The United States remains a second-class citizen in the soccer-playing world, and no one feels the frustrations of this status more than Rick Davis, who has been the cynosure of American soccer in recent years. Davis is far from a household name in this country, but that might have changed if he could have headed one tantalizingly close crossing pass into the net last year.
The goal that got away, that would have given the US a berth in the upcoming World Cup matches and possibly heightened spectator interest nationwide, is still fixed in memory. ``I can even describe the rotation of the ball,'' he says after a practice with the St. Louis Steamers, the indoor team he now plays for.
If Davis had deflected the ball in for a goal, the US would have tied its game with Costa Rica with only three or four minutes left, virtually clinching a trip to this year's 24-team World Cup tournament in Mexico.
Instead, Costa Rica held on to win, and the Americans were once again left out of the globe's biggest soccer party, which is held every fourth year.
``I almost feel this nation as a whole has been defeated in its quest for recognition as an outdoor soccer nation,'' says the well-spoken St. Louis midfielder. ``I don't want to accept that, and I don't know if I ever will.''
The sting of this defeat weighed heavily on Davis. Though a very mature young man with a generally positive outlook, he was jolted by seeing his lifetime dream of playing in the World Cup shattered.
``I almost became a recluse for two or three weeks after our elimination,'' he says while sitting in the lobby of the Soccerhaus, a suburban indoor soccer facility.
Amid the beeps of video games being played by his Steamer teammates, he admitted, ``There really wasn't anything I wanted to hear; there wasn't anything anyone could tell me to ease the pain, to ease the frustration of that pie in the sky being eliminated from within reach.''
Now that he has peace of mind again, Davis is already contemplating making another attempt to play in the World Cup four years hence. Given the many talented players he sees coming up in the sport, he's not even sure he will be able to make the US team, but he wants to try.
To do so means planning, since the Major Indoor Soccer League season could conflict with World Cup qualifying games and Davis's own timetable of outdoor preparation. One possible scenario would find him playing two more years indoors, then devoting the next year to getting ready for an outdoor qualifying effort, a project complicated in the US by the decline and fall of the North American Soccer League.
Since he becomes a free agent at the end of the current MISL season, he will have some latitude in making such future plans. Increasingly he expects to examine his post-soccer career options, too. He once wanted to become a doctor like his father, but figures that is an unrealistic goal for a 27-year-old with a wife, three children, and no degree. He's taken a number of college courses since dropping out of the University of Santa Clara in 1977 to play with the NASL's New York Cosmos, but none in a concentrated field.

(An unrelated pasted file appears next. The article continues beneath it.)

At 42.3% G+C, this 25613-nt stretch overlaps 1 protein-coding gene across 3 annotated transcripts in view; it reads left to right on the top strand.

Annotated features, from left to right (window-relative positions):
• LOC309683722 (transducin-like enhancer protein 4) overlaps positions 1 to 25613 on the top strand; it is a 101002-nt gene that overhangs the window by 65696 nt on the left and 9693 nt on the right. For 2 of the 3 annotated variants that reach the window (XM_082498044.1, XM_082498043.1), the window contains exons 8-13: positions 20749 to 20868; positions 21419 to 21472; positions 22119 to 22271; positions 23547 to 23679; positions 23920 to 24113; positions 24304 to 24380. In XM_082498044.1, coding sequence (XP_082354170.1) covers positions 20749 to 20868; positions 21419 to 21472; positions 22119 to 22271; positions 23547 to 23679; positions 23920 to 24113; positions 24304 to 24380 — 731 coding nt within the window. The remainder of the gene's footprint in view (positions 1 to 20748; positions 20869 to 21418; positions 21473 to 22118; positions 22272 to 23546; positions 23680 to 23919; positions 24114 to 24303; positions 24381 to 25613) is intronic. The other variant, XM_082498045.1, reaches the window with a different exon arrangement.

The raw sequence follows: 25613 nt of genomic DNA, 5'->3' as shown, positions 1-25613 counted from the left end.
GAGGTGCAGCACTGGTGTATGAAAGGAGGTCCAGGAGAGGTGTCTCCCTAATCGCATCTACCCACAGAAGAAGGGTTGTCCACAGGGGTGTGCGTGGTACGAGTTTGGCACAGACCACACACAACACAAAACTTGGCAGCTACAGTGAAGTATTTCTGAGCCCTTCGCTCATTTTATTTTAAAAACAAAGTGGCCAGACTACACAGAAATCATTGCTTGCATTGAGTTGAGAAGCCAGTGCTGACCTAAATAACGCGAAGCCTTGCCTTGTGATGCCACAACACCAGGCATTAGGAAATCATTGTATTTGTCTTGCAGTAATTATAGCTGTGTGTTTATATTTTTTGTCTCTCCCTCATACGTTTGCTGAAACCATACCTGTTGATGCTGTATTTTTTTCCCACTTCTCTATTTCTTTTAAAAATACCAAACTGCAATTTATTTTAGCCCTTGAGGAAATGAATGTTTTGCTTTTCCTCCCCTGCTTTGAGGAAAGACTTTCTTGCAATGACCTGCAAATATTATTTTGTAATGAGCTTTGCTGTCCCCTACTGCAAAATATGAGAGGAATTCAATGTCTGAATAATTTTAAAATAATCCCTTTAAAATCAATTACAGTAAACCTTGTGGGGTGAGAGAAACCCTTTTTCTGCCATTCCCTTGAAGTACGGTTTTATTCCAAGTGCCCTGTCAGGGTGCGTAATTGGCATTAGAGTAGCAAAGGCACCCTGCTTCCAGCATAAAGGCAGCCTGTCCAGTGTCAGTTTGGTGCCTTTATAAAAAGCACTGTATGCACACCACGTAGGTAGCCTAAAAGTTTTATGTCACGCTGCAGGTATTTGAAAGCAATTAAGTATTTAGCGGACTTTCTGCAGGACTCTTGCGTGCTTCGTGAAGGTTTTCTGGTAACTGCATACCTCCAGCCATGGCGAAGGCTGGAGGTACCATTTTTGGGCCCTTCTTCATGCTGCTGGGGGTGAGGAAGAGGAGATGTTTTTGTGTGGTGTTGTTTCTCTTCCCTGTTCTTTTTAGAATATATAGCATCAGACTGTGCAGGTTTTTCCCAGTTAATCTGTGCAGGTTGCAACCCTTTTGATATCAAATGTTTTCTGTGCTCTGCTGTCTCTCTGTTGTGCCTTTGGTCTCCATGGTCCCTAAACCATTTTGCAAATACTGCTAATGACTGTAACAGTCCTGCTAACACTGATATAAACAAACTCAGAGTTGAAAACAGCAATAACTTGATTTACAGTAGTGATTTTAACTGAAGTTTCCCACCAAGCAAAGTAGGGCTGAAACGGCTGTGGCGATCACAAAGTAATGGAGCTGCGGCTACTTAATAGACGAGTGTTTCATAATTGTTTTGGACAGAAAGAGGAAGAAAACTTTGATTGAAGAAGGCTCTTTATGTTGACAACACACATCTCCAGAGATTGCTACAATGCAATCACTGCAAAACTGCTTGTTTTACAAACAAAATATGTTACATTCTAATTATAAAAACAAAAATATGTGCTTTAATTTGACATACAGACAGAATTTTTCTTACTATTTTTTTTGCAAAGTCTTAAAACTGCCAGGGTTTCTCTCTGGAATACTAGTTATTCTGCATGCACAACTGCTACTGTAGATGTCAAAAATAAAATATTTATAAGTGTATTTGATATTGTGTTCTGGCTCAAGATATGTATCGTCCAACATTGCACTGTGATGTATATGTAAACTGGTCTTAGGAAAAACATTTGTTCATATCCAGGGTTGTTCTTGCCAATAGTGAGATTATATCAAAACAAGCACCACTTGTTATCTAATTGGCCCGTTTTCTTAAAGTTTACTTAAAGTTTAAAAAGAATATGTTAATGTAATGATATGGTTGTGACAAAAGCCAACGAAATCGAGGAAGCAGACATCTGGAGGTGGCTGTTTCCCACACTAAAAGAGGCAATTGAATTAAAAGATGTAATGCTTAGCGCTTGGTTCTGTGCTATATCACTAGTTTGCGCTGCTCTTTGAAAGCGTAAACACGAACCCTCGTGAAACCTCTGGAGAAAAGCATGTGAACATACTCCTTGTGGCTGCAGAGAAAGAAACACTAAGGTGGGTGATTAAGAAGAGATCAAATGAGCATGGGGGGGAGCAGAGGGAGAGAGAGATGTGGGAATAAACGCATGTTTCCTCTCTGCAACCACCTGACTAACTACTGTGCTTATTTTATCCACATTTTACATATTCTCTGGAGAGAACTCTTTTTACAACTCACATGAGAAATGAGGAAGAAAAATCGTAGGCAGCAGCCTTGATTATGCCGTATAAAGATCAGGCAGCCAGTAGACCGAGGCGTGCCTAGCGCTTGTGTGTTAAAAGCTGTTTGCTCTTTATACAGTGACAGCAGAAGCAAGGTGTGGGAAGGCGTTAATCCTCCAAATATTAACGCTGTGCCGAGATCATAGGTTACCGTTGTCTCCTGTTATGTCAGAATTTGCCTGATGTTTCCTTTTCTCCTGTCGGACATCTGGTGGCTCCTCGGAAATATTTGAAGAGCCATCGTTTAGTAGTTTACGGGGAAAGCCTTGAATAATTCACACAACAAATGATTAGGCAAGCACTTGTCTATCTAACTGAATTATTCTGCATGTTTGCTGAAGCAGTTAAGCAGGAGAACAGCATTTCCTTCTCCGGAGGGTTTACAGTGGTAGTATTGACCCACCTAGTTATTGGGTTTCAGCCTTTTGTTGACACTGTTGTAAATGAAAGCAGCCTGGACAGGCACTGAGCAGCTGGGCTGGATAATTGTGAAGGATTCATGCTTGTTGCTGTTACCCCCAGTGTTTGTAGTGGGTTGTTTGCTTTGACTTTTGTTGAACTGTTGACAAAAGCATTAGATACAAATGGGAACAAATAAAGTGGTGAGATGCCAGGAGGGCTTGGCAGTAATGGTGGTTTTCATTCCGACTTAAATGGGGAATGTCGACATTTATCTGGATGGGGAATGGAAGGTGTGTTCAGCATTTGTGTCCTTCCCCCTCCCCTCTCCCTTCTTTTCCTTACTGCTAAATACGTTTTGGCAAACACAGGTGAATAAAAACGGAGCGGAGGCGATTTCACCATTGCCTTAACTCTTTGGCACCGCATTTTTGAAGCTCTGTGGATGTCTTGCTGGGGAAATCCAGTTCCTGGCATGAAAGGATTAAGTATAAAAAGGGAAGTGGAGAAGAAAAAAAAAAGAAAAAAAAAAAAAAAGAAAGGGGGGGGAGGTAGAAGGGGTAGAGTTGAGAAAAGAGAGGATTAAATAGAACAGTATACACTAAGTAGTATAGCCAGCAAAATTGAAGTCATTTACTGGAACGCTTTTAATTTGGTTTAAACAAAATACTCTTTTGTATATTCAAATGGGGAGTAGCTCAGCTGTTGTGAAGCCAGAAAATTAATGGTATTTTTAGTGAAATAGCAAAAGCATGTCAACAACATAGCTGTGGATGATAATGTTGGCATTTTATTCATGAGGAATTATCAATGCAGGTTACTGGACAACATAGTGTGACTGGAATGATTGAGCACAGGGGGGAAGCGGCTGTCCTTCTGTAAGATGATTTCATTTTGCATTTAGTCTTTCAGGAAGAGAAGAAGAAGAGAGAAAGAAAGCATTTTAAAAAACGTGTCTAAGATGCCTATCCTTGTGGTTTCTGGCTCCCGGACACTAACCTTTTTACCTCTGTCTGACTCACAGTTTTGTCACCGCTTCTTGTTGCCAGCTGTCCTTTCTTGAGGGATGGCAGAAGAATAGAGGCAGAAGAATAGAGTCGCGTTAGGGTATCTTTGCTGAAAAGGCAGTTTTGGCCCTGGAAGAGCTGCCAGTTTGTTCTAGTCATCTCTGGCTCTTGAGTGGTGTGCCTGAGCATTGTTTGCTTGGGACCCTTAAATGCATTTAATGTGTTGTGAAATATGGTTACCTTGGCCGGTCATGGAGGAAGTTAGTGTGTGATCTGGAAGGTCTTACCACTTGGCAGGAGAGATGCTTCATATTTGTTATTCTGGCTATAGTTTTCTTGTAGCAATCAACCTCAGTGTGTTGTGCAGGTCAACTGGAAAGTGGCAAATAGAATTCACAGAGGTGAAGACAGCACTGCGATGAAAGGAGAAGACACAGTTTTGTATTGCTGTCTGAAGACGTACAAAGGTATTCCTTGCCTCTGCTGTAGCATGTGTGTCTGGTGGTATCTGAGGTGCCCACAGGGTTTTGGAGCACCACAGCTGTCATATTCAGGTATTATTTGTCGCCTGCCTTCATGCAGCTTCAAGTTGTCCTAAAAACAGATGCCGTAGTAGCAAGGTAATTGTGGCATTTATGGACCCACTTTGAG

So soccer and after-soccer plans must all be factored together. In the first area, though, Davis realizes he must give himself adequate time to retune his outdoor skills if he's serious about participating in the American World Cup effort.
``Last time they simply weren't polished,'' he states frankly. ``When I went into the qualifying games I had just come from playing indoors for eight months. I should have invested more time in bettering myself for the outdoor game. I wasn't the player I'd been before and I don't blame that on anybody but myself.''
Davis, who once turned down 13 college football scholarships to play soccer at Santa Clara, enjoys indoor and outdoor soccer, but acknowledges the two are in some ways very dissimilar. The indoor game, as played on artificial turf in hockey arenas, is all short bursts, pinball caroms, and rapid-fire shots on goal. Players are substituted on the fly. Outdoors requires more general fitness, where as Davis describes it, ``you kind of motor around off and on between sprints, jogs, and walks for 90 minutes.'' The MISL also requires an adjustment to the frequency of games -- 48 in the regular season compared with the 24 or 30 he once played outdoors.
MISL soccer is also wrapped in show biz trappings, a fact that alienates many purists. While a product of the unadorned outdoor game, Davis has no qualms about all the gimmicks -- the laser-light shows, loud music, and theatrical player introductions. He considers these things the price of success in the intensely competitive US sports market.
Davis has served as soccer's most visible ``American hope'' in recent years, partly due to the opportunity he had to prove he could play with so many established international stars on the Cosmos, and with the New York press there to watch. He probably could be playing overseas now instead of in the relative obscurity of the MISL, but the 1984 US Olympic captain feels that would only confuse his place as an American soccer yardstick.
``I think people would forever be making measurements about how much soccer I learned there as compared to here,'' he says. ``There's no two ways about it, Rick Davis has learned all his soccer in this country and is a product of the American system, which is the way I want to be remembered.''